Skip to main content

Are you a legal professional? Visit our professional site

Please enter a legal issue and/or a location
Begin typing to search, use arrow keys to navigate, use enter to select

Hawaii Voluntary Manslaughter Law

Hawaii's criminal homicide laws are broken into first-degree murder, second-degree murder, manslaughter (also called voluntary manslaughter), and negligent homicide (also called voluntary manslaughter). This article provides a brief outline of Hawaii's voluntary manslaughter law.

What's the Difference Between Murder and Manslaughter?

While both murder and manslaughter involve unlawfully killing another person, manslaughter is the lesser crime because it doesn't involve the element of malice, or the intent to kill or cause serious bodily injury. In most states murder is the unlawful killing of another with malice while manslaughter is the unlawful killing of another without malice.

Voluntary Manslaughter vs. Involuntary Manslaughter

In many states the crime of manslaughter is broken down into voluntary manslaughter and involuntary manslaughter. In Hawaii, these crimes are called manslaughter and negligent homicide. The table below outlines Hawaii's manslaughter law.

Code Section

Hawaii Revised Statutes section 707-702: Manslaughter (Voluntary Manslaughter)

What's Prohibited?

  • Recklessly causing the death of another person, or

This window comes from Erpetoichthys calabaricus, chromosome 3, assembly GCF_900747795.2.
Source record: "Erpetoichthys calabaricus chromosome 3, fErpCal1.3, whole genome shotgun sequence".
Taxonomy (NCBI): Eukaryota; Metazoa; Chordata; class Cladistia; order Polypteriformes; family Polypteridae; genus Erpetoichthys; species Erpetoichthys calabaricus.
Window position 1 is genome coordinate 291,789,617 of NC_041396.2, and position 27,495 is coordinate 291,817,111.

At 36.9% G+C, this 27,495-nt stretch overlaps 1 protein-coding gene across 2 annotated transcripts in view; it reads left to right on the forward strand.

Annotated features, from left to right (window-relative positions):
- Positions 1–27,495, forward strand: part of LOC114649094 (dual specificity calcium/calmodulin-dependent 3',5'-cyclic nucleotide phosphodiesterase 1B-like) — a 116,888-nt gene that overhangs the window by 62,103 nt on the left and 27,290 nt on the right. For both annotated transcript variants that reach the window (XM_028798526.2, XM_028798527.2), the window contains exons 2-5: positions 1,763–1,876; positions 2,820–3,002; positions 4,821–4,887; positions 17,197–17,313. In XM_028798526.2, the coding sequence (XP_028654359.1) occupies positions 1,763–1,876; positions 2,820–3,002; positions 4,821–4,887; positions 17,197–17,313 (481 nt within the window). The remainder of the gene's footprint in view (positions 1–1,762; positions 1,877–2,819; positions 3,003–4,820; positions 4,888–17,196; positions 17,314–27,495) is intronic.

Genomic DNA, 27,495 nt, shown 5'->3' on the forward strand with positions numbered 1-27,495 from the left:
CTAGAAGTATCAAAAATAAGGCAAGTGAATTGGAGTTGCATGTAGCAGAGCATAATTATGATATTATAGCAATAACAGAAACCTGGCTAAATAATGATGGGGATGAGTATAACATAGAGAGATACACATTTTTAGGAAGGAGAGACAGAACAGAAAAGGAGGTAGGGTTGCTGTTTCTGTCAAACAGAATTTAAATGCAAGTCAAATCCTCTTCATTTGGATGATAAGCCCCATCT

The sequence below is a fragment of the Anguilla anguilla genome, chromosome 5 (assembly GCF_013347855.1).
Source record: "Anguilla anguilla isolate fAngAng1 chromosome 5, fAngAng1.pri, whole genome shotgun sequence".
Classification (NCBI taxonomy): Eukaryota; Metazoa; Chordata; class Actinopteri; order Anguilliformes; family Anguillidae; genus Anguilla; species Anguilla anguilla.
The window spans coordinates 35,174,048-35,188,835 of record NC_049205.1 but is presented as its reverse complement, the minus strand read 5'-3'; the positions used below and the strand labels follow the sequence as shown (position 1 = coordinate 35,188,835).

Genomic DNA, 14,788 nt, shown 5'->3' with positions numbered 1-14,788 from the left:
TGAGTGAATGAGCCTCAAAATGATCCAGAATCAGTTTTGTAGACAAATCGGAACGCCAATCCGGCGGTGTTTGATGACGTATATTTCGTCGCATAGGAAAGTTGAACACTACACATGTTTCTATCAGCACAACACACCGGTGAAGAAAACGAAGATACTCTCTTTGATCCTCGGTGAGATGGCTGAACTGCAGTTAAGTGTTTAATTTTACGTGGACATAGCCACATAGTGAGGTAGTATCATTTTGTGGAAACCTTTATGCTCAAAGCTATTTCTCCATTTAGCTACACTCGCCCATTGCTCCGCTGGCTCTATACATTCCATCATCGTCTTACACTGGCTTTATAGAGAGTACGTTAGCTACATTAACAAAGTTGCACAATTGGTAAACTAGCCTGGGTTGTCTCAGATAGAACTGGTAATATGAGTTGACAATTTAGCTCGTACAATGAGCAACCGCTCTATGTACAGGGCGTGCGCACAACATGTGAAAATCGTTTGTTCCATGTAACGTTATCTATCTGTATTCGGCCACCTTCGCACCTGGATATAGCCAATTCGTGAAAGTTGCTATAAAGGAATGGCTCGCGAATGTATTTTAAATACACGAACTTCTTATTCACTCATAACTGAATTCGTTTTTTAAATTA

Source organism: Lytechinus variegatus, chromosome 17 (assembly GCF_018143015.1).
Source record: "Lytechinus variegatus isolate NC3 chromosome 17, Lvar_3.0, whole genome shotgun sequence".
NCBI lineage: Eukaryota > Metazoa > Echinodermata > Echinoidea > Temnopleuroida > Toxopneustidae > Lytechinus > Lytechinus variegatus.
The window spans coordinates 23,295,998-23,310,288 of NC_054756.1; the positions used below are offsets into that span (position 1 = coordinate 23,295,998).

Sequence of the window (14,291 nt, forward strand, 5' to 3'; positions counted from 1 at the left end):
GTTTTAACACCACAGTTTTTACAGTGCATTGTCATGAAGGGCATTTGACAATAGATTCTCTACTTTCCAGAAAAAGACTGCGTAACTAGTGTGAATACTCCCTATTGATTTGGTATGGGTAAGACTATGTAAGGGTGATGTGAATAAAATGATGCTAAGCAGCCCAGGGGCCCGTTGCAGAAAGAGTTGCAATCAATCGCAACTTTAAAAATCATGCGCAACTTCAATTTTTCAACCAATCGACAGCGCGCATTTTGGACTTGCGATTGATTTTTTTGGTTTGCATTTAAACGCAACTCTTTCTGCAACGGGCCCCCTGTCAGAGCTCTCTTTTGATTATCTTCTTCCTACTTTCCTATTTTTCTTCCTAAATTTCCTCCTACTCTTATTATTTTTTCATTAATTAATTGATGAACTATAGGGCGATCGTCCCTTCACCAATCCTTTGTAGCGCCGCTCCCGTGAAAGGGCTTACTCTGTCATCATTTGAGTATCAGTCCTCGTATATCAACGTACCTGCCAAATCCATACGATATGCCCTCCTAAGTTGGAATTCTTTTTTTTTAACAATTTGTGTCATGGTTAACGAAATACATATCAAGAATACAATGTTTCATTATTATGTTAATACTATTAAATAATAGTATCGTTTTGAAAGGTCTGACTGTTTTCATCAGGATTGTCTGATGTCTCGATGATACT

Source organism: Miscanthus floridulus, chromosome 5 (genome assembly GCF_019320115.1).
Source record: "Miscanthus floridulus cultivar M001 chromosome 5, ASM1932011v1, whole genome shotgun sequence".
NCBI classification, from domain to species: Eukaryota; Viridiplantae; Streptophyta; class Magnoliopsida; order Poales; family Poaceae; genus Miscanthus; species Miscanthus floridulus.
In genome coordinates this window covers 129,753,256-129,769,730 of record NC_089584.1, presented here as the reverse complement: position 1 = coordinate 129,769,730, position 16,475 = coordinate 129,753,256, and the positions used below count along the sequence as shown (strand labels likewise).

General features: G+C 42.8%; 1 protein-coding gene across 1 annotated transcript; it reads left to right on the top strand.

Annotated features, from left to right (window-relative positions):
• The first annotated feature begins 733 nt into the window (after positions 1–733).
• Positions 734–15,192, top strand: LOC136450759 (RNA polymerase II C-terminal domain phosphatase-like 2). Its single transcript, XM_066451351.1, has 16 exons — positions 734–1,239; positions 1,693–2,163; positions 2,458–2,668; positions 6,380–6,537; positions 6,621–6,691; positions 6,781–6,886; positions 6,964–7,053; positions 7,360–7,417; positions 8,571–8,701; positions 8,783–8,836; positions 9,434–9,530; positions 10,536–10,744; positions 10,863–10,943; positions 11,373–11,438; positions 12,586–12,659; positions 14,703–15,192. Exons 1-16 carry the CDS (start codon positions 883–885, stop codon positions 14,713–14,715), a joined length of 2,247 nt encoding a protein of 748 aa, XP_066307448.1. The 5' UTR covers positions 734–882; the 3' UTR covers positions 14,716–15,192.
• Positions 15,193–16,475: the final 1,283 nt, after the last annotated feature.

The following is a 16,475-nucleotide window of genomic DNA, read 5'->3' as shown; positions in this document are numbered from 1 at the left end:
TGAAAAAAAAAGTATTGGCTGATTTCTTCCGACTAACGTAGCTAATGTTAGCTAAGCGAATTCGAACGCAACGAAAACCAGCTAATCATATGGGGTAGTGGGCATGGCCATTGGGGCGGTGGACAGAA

• Intentionally causing another person to commit suicide


Manslaughter is a class A felony that can be punished by up to 20 years in prison.

Reducing Murder to Manslaughter

In a prosecution for first or second-degree murder the charge can be reduced from murder to manslaughter if, at the time of the killing, the offender was under the influence of extreme mental or emotional disturbance for which there is a reasonable explanation. However, the killing must have been reasonable given the mental or emotional disturbance from the point of view of a reasonable person in the defendant's shoes.

Common Defenses to Manslaughter Charges

Legal defenses to voluntary manslaughter charges can include:

  • Actual innocence
  • Self-defense
  • Insanity
  • Intoxication

Additional Resources

State laws change frequently. For case specific information regarding Hawaii's voluntary manslaughter law contact a local criminal defense lawyer.

You Don’t Have To Solve This on Your Own – Get a Lawyer’s Help

Meeting with a lawyer can help you understand your options and how to best protect your rights. Visit our attorney directory to find a lawyer near you who can help.

Or contact an attorney near you:

Next Steps: Search for a Local Attorney

Contact a qualified attorney.

Begin typing to search, use arrow keys to navigate, use enter to select
Copied to clipboard

Find a Lawyer

More Options